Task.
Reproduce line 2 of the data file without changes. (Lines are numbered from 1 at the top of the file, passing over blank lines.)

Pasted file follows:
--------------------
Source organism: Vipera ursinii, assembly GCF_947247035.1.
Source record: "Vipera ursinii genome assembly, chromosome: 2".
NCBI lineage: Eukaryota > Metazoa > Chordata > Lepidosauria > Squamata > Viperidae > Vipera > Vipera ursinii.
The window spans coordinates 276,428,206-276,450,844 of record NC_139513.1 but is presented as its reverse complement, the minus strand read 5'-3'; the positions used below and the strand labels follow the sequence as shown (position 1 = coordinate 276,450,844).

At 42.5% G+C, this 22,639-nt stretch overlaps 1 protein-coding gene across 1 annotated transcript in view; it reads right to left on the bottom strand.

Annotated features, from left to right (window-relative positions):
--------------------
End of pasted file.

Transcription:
Source record: "Vipera ursinii genome assembly, chromosome: 2".